In Billy Bishop Goes to War, which had a shorter Broadway run than Merrily, Loud as Narrator/Pianist shared the stage with Scott Ellis in the title role of the Canadian air ace. When Ellis turned director, he got Loud to conduct Kander and Ebb’s And the World Goes ‘Round.

His piano-playing even drove him into a strong drama (Terrence McNally’s Tony-winning Master Class in 1995) where he was Manny the accompanist for Maria Callas (a Tony-winning Zoe Caldwell). 

“That was such an unexpected privilege,” he remembers fondly. “In my career, to wind up working with one of the classical actresses who never sang a note in her life was not what I was expecting to spend a year of my life doing. It was so joyful and so interesting to enter that world, which is very different from musical theater. The parade of high-toned actors who would come back to see Zoe after every performance—like Christopher Plummer—was extraordinary.” 

One of the pleasures of his memoir is the way Loud nails how show folk talk. Marian Seldes is a particular delight. “She was from another universe, a very theatrical universe. All of these people are so indelible in my mind. I’d never met anybody like Zoe and Marian before. Obviously, I’m re-creating dialogue that may not have been exactly like that, but I remember when people say things. I became content with thinking that a memoir is going to be the way I remember it.” 

Parkinson’s eventually brought Loud’s career to a premature halt. “I couldn’t keep going longer than I did. I was able to do the rest of Curtains and the short run of The Visit. But conducting every week on Broadway was too difficult for me with Parkinson’s, too risky. Anything could go wrong at any time. The fate of a Broadway show couldn’t be depending on me, I felt finally.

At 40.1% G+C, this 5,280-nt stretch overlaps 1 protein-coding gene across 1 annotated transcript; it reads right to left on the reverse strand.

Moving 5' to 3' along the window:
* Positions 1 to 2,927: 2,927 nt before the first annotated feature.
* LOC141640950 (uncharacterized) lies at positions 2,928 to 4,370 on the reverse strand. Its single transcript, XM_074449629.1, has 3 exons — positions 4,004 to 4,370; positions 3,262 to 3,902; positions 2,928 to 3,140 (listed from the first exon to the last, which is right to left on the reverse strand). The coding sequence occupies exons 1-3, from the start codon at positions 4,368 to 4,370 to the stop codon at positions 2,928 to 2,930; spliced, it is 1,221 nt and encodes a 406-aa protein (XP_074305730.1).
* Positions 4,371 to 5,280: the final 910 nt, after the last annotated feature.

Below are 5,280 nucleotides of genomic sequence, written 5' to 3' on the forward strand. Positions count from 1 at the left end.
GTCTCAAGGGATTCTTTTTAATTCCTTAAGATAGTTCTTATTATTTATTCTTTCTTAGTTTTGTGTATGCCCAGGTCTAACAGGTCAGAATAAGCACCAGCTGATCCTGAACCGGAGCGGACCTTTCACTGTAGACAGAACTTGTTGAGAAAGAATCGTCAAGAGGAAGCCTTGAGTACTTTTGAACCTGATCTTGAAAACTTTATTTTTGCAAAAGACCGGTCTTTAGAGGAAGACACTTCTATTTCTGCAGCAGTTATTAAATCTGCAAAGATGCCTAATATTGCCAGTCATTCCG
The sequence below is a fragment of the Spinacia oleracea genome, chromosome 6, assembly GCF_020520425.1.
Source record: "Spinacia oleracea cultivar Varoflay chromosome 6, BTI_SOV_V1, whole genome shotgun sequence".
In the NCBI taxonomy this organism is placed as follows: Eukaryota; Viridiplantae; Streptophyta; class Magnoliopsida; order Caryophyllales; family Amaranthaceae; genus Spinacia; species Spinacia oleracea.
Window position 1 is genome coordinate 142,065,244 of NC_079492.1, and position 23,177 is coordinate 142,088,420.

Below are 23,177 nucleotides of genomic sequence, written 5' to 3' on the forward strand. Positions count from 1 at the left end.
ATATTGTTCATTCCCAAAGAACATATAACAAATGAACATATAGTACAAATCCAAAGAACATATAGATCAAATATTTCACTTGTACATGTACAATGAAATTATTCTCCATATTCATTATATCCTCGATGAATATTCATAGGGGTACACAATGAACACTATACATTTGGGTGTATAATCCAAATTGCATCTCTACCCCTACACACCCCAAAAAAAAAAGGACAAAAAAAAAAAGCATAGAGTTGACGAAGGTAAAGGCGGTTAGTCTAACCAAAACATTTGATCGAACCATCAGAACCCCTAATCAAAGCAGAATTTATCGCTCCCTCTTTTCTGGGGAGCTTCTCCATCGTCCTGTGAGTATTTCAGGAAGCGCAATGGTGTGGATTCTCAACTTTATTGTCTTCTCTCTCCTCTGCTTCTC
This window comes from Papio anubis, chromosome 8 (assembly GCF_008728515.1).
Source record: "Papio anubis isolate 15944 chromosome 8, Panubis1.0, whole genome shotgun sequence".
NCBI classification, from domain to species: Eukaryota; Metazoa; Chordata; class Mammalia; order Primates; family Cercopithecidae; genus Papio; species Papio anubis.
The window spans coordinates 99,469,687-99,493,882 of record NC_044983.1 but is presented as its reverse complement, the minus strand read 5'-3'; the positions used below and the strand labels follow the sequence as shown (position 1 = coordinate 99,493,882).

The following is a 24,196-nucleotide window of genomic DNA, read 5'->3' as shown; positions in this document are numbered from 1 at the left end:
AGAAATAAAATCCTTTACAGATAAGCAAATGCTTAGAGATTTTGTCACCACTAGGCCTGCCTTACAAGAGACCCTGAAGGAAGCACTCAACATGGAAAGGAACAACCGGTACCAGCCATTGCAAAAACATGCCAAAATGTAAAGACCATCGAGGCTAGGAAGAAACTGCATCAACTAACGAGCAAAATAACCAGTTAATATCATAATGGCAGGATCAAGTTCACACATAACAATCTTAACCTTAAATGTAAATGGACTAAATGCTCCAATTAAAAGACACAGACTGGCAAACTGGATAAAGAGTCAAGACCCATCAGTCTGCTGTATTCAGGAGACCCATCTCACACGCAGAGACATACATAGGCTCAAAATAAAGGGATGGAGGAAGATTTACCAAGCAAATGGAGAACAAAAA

“I’m mostly quite mobile and active. I can get around, and I can play the piano, thank God, but there are times in the day when I can’t move. I get very weak and sorta frozen in a way.”

Currently, Loud is on the faculty of the Manhattan School of Music, where he teaches song interpretation and musical theater history from the early 20th century to the present.

“It has evolved into a beautifully structured four-year program. Marla Allen who was in Merrily We Roll Along, and I co-teach the freshmen on how to sing a song. Then I teach the sophomores a year-long musical theater course. My philosophy for teaching is that I want to inspire them with the material that inspired me. They all have to read Moss Hart’s Act One and Alan Jay Lerner’s book, On the Street Where I Live, and Ted Chapin’s book when he was intern on Follies. We go through the great American works of art, starting with Shuffle Along, then As Thousands Cheer and Lady in the Dark and Carousel. They have to do a big adaptation paper for me at the end. I’ve learned so much from their papers. There’s stuff from my students that surprise me.”

Then, there is his new career: writing books about musicals. He has high hopes for Facing the Music. “I think it’s a piece that theater people are primed to enjoy, but I think, if it is specific enough in its journey through what I experienced these years, it’s open to anyone. The more specific people are in their writing, the more universal it becomes. I hope it’s a look into what it means to make music for a Broadway show. I hope it’s surprising and interesting and educational for people, because it’s a neglected part of the business. People don’t really understand what a music director does. It’s a huge responsibility to be responsible for everything musical in a show. 

“The music is the best part of a musical. It’s called musicals. We fell in love with musicals because of our parents’ record albums. That story you hear over and over from people my age. It’s those records that did it. That’s the music I fell in love with—My Fair Lady, Guys and Dolls, The Music Man. I wish Broadway was like that today. It’s not, but every now and then it is.” David Loud Remembers Some of Broadway’s Best Musicals in ‘Facing the Music’